According to a press release issued by the Massachusetts Executive Office of Energy and Environmental Affairs, officials cannot confirm that all the recent sightings around Metro Boston are the same bear, only that the bear captured in Brookline today is the same as the bear captured in Wellfleet on June 12.
Officials confirmed in the press release that the bear has been transported to a remote location in Western Massachusetts.
While on the Cape, the bear hung out in backyards, feasting on birdseed and other goodies, in South Plymouth for at least a week before swimming across the Cape Cod Canal. Wildlife officials caught that bear after it roamed the Cape for weeks, moving it west and releasing it.
Yesterday, a black bear was spotted off 2nd Avenue in Needham, near the Newton line, but vanished before officials could capture it.
Then, late last night, a bear appeared near Skyline Park on the Newton/Brookline line, sending out both Brookline and Environmental Police to the area near the Baker School in Brookline. This morning, Brookline Police found the bear sleeping in a tree off Pine Road.
Environmental Police responded to the scene on Pine Road this morning where they used tranquilizer darts to subdue the animal. The bear eventually fell from the tree (unharmed) and was packaged in ice to be transported to the western part of the state.
Officials said male bears are going out on their own for the first time around this time of the year, thus the increased sightings. According to the press release, young male black bears often travel "great distances" after leaving their mothers to find their own territory.
The following is a press release from the Mass Dept. of Fish and Wildlife:
State Wildlife Officials Report Capture of Cape Cod Bear in Brookline
Officials from the Massachusetts Department of Fish and Game’s Division of Fisheries and Wildlife (MassWildlife) and the Massachusetts Environmental Police reported today about the capture and relocation of a black bear from a tree in the Chestnut Hill area of Brookline. State wildlife officials confirmed this is the same bear which had been on Cape Cod earlier in June.
Because this bear was in a highly congested urban area, an interagency Large Animal Response Team (LART) was deployed to the area. The bear was darted by the Environmental Police, transported to a meeting area where the bear was transferred to MassWildlife officials who are transporting the animal to a remote location in western Massachusetts.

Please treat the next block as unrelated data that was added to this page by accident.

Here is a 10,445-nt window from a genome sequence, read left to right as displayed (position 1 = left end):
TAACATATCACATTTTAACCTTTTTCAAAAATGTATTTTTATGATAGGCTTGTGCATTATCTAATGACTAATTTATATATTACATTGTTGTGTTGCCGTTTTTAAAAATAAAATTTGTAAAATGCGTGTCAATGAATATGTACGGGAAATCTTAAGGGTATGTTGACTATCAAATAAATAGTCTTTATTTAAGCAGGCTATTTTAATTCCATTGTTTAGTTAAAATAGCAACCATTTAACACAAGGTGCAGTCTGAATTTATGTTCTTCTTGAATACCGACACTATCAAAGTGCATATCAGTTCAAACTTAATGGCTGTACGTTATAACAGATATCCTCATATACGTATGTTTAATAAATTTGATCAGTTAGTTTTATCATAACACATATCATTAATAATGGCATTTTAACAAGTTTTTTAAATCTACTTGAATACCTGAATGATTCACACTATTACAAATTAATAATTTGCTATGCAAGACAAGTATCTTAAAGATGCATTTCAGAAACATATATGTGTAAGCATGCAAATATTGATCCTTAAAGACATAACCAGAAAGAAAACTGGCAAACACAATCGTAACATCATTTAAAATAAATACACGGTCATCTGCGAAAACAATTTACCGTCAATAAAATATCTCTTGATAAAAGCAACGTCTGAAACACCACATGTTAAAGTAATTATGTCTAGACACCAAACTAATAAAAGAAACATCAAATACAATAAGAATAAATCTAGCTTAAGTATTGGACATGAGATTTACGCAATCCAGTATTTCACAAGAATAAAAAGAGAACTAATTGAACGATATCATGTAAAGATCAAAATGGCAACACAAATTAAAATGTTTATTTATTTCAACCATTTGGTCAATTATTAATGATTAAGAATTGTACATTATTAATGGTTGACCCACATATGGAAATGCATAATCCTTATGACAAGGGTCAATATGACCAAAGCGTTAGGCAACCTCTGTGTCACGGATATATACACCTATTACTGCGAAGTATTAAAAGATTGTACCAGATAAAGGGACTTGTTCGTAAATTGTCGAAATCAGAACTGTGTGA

Recent sightings of black bears have been reported in the following towns of Dedham, Mendon, Medway, Medfield, Needham, Walpole, and Brookline. Officials cannot confirm that all sightings are the same bear. Officials noted that it is not unusual for young male black bears after being driven by its mother from its place of origin and travel great distances to search for its own territory.
Black Bear Facts
Black bears are adaptable and known to co-exist with people in suburban areas of Massachusetts. The statewide population of bears, last estimated in 2005 is 3,000 animals. The core range of the bear population in Massachusetts includes Worcester County, northern Middlesex County and west to the Berkshires. The black bear population has been slowly growing and expanding its range into eastern and southeastern Massachusetts. As the bear population expands and moves eastward, more black bears will be seen in eastern Massachusetts.
Black bears are wary of people and their first response is to flee from any perceived threat. Bears can be appreciated at a distance, but should be left alone. It is important that residents DO NOT feed bears. Residents should take down birdfeeders, secure trash in an enclosed shed or building, clean up after picnics or barbeques, and remove any other potential food sources. More detailed information about black bears can be found on the DFW website at: www.mass.gov/dfwele/dfw/wildlife/facts/mammals/bear/black_bear_home.htm
Interagency Large Animal Response Team
The Division of Fisheries and Wildlife and the Environmental Police have an interagency Large Animal Response Team (LART) to respond to situations where bear and moose are posing a public safety threat. The team members consist of DFW biologists and Environmental Police Officers with specific training in chemical immobilization of large animals.
There are four options available to ensure public safety and the welfare of the animal when dealing with suburban or urban large animal response:
- Keeping tabs on the animal from a distance or monitoring on-site is often all that is needed to allow the bear to move on. Usually the job becomes more public relations than public safety as officers try to keep people away from the bear.
- Trying to encourage the bear to go in a specific direction by using hazing techniques.
- Chemical immobilants (tranquilizers) may be used if the situation warrants this action. Trained staff from MassWildlife and/or the Environmental Police will exercise this option.
- The last resort, when an immediate threat to public safety exists and chemical immobilization is not appropriate, is to euthanize the bear. This option is rarely implemented and is coordinated with MassWildlife or the Environmental Police.